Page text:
Dr Sally Leivesley, a chemical and biological analyst, and a former scientific adviser to the Home Office, said: “There are things here which do not add up. A chemical attack using Sarin would leave mass fatalities and very few people alive. From what one hears about the symptoms it’s possible a harassing agent rather than a nerve agent was used”. She added: “The latest ones show people with an eye disorder, which is obviously worrying but does not mean chemical [weapons] or Sarin was involved. Some of the earlier photos we had seen were odd: people in masks and gloves, who were supposedly doctors, touching the victims – something which will not happen. The symptoms we’ve seen could be caused by other elements, such as chlorine.

“What may be considered ‘evidence’ of the presence of chemical elements in things like hair samples could be something like pesticide, which is the reason American agencies want to wait for further tests. Could there have been some faking? Possibly, but if that is being done it’s not because people are bad; it’s because they are desperate.”

Analysts are also puzzled by the way regime supposedly used its WMD arsenal. Dr Ralf Trapp, a specialist on chemical proliferation, said: “From a military perspective, it doesn’t make sense to use chemical weapons bit by bit. Why would the regime just put it on a grenade here or a rocket launcher there? It’s just not the way you would expect a military force to act.” 

Doubts about provenance of the evidence are providing the US administration the caveats to resist activating the “red-line” threat. Washington is now desperate to get UN inspectors involved. In Brussels, the Americans have urged Mr Lavrov to intercede with Assad to allow the teams access to sites inside Syria.

Q&A: THE DEADLY  EFFECTS OF SARIN GAS

Q How does sarin gas work?

If used as a weapon, it’s used to contaminate atmospheres, so normally it is inhaled. It can also be absorbed through the skin and affects the transmission of nerve signals to the muscles.

Q What are the symptoms of someone exposed to sarin gas?

At lower concentrations the pupils contract, the saliva gets flowing, so you get foaming of the nostrils and mouth. You will see respiratory difficulties and loss of control of the intestinal tract causing involuntary urination and defecation. At higher concentration the effect will be on the respiratory system and central nervous system.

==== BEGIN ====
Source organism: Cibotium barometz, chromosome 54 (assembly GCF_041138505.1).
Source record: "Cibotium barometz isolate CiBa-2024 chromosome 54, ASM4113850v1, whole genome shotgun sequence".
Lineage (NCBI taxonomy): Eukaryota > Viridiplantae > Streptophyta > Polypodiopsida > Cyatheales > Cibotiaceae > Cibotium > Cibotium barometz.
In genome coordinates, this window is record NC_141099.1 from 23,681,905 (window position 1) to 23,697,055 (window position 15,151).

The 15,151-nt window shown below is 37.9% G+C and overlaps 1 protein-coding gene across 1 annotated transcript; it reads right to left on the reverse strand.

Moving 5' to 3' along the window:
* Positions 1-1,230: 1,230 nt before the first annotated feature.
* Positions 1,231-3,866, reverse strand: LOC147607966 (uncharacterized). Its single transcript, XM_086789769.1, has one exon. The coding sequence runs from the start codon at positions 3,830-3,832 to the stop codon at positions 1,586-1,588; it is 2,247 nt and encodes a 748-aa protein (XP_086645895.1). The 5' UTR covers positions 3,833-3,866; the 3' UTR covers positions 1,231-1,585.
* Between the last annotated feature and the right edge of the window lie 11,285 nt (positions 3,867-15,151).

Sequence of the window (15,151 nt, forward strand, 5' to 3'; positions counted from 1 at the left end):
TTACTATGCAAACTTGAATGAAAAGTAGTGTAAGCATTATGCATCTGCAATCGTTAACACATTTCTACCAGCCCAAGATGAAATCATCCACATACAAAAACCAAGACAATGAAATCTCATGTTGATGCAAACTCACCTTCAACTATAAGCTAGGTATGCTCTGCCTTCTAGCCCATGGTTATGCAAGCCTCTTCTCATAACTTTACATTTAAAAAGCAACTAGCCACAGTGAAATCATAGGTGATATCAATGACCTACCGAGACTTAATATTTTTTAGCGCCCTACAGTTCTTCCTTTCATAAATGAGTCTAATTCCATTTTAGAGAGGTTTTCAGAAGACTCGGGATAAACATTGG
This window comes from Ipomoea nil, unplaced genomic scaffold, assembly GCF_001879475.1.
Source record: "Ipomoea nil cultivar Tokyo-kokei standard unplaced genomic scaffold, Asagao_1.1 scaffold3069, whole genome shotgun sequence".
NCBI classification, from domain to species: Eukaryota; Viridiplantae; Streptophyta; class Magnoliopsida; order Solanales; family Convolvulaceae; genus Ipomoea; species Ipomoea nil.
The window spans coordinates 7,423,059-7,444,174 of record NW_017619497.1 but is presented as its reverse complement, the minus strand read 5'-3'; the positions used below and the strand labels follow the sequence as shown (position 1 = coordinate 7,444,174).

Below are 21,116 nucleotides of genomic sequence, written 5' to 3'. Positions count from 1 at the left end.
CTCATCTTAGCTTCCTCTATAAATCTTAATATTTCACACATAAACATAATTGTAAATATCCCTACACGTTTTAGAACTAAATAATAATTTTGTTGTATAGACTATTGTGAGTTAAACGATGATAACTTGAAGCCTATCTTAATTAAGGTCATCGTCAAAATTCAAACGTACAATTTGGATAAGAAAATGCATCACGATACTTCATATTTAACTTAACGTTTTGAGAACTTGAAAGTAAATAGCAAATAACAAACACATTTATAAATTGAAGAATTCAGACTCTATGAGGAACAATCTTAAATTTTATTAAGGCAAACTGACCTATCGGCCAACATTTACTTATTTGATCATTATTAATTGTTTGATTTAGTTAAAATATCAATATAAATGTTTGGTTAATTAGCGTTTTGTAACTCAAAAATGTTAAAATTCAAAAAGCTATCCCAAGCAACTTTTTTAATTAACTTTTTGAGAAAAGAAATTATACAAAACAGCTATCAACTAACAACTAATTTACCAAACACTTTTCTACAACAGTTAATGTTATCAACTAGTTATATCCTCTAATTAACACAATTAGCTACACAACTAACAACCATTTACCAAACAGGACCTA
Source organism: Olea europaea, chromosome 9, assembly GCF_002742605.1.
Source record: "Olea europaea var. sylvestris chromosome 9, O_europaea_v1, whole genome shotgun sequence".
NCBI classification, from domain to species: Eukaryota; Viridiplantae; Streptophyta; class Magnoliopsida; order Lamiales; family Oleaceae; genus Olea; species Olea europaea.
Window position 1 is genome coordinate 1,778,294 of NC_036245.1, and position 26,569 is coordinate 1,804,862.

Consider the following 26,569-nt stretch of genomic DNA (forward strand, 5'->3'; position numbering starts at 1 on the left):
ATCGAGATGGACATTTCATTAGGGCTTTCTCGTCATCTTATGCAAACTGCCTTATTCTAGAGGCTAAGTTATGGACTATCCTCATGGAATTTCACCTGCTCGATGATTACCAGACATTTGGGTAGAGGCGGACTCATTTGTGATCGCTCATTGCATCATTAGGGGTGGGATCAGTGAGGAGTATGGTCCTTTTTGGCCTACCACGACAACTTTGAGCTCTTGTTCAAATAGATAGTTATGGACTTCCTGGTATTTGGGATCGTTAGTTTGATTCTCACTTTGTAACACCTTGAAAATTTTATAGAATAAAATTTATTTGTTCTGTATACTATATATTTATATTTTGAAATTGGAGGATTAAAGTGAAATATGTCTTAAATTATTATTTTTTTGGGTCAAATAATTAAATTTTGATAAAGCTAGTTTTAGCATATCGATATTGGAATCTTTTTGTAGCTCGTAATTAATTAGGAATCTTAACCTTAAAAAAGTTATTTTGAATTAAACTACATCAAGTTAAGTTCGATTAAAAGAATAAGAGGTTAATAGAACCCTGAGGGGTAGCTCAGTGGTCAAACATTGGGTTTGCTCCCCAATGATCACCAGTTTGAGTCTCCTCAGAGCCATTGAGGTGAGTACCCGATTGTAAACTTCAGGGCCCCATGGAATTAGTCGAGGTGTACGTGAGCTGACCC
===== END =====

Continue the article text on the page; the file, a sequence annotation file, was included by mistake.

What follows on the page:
Q How quickly is it possible to die after being exposed?

The onset of symptoms would be within minutes and death would be sometime within 10 minutes.

Q How much does it take to kill someone? 

Toxic doses would be in the area of 7 grams per human being.

Start your day with The Independent, sign up for daily news emails
PROMOTED VIDEO
News
ebooksAn unforgettable anthology of contemporary reportage
Sport
football
News
Tangerine Dream Edgar Froese
people
News
Rob Lowe
peopleRob Lowe hits out at Obama's snub of Benjamin Netanyahu
News
Davies (let) says: 'Everybody thought we were having an affair. It was never true!'
people'Our friendship flourished online. You can share some very revelatory moments at four in the morning…'
Arts and Entertainment
Over their 20 years, the band has built a community of dedicated followers the world over
music
News
Staff assemble outside the old City Road offices in London
mediaThe stories, the writers and the changes over the last quarter of a century at Britain's youngest paper
Life and Style
The Oliver twins, Philip and Andrew, at work creating the 'Dizzy' arcade-adventure games in 1988
techDocumentary looks back at origins of the computer-games industry
Arts and Entertainment
Krall says: 'My hero player-singer is Elton John I used to listen to him as a child, every single record
music
Arts and Entertainment
The Wu-Tang Clan will sell only one copy of their album Once Upon A Time In Shaolin
musicWu-Tang Clan and The Sexual Objects offer fans a chance to own only copies of their latest albums
News
i100
Environment